NASA GRAIL Mission Solves Mystery of Moon's Uneven Gravity
The moon's gravity has puzzled astronomers for years. While other planetary bodies possess uniform gravity, the Earth's moon's gravity is uneven. Now, NASA's Gravity Recovery and Interior Laboratory (GRAIL) mission has uncovered the origin of this uneven gravity, which could help researchers design better lunar-orbiting spacecraft.
In order to make these new findings, GRAIL's twin spacecraft studied the internal structure and composition of the moon in unprecedented detail for nine months. More specifically, they pinpointed the locations of large, dense regions called mass concentrations, or mascons, which are characterized by strong gravitational pull. Mascons lurk beneath the lunar surface and cannot be seen by normal optical cameras.
On a map of the moon's gravity field, a mascon appears in a target pattern. The bulls-eye has a gravity surplus and is surrounded by a ring with a gravity deficit. A ring with a gravity surplus surrounds the bulls-eye and the inner ring. This pattern arises as a natural consequence of crater excavation, collapse and cooling following an impact.
Actually finding these mascons was no easy task, though. GRAIL scientists combined the gravity data from GRAIL with sophisticated computer models of large asteroid impacts and known details about the geologic evolution of the impact craters.
"GRAIL data confirm that lunar mascons were generated when large asteroids or comets impacted the ancient moon, when its interior was much hotter than it is now," said Jay Melosh, a GRAIL co-investigator at Purdue University, in a news release. "We believe the data from GRAIL show how the moon's light crust and dense mantle combined with the shock of a large impact to create the distinctive pattern of density anomalies that we recognize as mascons."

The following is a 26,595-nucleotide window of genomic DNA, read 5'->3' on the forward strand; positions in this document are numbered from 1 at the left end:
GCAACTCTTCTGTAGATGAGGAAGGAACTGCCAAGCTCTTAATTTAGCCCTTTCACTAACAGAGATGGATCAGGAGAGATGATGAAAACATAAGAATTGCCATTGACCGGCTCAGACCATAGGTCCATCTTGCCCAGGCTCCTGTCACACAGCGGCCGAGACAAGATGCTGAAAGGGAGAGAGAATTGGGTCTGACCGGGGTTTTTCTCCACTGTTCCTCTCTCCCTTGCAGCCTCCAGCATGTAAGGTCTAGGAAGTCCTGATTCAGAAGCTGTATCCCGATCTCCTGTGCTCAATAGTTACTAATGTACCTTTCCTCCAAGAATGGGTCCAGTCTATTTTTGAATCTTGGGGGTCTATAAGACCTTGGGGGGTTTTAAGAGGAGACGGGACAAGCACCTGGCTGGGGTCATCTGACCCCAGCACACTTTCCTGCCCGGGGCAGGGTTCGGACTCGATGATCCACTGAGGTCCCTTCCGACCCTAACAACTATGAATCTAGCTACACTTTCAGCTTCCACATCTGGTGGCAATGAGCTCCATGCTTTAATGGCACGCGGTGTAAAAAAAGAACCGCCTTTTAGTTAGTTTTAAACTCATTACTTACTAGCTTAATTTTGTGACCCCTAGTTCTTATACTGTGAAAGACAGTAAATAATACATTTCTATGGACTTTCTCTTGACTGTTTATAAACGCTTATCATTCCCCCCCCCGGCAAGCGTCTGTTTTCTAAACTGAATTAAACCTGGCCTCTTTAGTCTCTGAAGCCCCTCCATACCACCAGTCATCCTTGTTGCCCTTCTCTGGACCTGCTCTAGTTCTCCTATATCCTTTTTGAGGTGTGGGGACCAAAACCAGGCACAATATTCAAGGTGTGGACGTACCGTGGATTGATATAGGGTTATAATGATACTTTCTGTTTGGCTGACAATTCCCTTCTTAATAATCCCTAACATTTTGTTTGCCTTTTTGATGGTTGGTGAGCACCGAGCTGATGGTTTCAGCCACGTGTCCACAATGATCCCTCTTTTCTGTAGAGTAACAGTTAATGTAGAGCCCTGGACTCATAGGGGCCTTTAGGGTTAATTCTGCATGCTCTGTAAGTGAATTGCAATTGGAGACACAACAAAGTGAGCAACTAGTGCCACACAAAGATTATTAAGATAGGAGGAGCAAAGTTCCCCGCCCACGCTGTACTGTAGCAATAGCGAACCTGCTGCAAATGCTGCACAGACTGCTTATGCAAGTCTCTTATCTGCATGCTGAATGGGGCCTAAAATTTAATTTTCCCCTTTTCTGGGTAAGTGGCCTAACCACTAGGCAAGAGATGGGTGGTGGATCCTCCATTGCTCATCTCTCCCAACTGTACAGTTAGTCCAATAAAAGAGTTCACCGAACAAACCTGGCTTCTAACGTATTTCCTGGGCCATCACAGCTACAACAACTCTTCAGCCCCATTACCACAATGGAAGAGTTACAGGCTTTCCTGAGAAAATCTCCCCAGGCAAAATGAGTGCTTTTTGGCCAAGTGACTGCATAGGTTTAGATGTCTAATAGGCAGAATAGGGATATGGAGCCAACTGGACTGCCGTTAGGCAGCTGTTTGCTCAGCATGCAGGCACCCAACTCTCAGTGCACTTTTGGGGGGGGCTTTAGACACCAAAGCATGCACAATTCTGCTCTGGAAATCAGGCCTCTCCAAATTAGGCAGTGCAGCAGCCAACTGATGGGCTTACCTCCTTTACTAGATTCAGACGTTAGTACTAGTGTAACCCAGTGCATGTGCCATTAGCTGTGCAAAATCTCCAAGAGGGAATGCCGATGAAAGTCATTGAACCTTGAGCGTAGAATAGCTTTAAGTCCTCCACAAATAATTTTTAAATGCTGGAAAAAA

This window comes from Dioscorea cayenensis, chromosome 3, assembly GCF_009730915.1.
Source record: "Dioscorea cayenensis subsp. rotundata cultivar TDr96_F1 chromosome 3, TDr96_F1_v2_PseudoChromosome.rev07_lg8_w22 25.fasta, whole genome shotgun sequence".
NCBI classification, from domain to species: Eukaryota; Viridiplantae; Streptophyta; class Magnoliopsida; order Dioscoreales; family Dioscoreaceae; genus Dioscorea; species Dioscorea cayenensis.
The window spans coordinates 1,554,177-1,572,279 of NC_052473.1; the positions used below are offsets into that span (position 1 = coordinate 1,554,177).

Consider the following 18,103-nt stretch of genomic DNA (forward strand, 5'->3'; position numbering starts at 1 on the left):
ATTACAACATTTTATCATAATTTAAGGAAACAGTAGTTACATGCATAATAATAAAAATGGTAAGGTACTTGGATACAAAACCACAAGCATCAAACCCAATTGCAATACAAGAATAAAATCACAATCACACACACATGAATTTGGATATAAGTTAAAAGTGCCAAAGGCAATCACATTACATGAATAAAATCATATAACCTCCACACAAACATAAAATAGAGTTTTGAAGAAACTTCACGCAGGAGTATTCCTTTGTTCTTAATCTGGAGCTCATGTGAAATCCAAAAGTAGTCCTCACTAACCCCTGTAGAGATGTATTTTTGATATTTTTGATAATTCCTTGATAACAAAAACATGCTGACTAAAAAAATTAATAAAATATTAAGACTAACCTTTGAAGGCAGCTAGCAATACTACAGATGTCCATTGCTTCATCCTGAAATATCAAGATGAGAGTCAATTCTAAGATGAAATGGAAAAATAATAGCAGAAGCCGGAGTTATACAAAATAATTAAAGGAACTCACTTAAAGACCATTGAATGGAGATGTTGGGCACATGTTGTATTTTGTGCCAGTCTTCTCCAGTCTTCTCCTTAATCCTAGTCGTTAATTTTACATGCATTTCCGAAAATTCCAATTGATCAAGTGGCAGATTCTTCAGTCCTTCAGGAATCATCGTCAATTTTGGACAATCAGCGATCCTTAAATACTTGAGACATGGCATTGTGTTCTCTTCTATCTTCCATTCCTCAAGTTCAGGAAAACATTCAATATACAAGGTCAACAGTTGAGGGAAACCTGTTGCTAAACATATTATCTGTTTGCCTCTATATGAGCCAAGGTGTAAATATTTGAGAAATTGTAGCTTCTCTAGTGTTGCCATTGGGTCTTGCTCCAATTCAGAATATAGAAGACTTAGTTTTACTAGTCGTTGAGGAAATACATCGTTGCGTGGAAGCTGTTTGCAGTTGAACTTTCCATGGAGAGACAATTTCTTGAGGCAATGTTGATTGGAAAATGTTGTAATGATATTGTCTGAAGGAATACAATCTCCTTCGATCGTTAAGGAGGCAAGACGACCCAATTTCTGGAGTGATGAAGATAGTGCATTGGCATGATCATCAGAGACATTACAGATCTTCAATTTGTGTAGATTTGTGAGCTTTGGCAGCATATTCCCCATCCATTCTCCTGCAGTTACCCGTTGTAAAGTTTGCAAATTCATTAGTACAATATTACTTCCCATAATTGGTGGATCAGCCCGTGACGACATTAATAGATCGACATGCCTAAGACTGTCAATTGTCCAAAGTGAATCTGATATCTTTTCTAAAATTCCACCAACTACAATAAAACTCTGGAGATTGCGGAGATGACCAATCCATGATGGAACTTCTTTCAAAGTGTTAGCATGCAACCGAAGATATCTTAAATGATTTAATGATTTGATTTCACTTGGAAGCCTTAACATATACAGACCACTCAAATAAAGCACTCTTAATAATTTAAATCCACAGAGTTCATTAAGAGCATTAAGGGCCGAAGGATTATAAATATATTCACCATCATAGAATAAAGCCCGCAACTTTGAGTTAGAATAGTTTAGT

Knowing that these mascons exist means that researchers may be able to understand a little bit more about the geologic consequences of large impacts. In fact, Earth experienced similar impacts in its distant past, which means that by examining the present-day moon we may learn more about our own ancient planet.
"Mascons also have been identified in association with impact basins on Mars and Mercury," said GRAIL principal investigator Maria Zuber of the Massachusetts Institute of Technology in Cambridge in a news release. "Understanding them on the moon tells us how the largest impacts modified early planetary crusts."
The findings are published in the journal Science.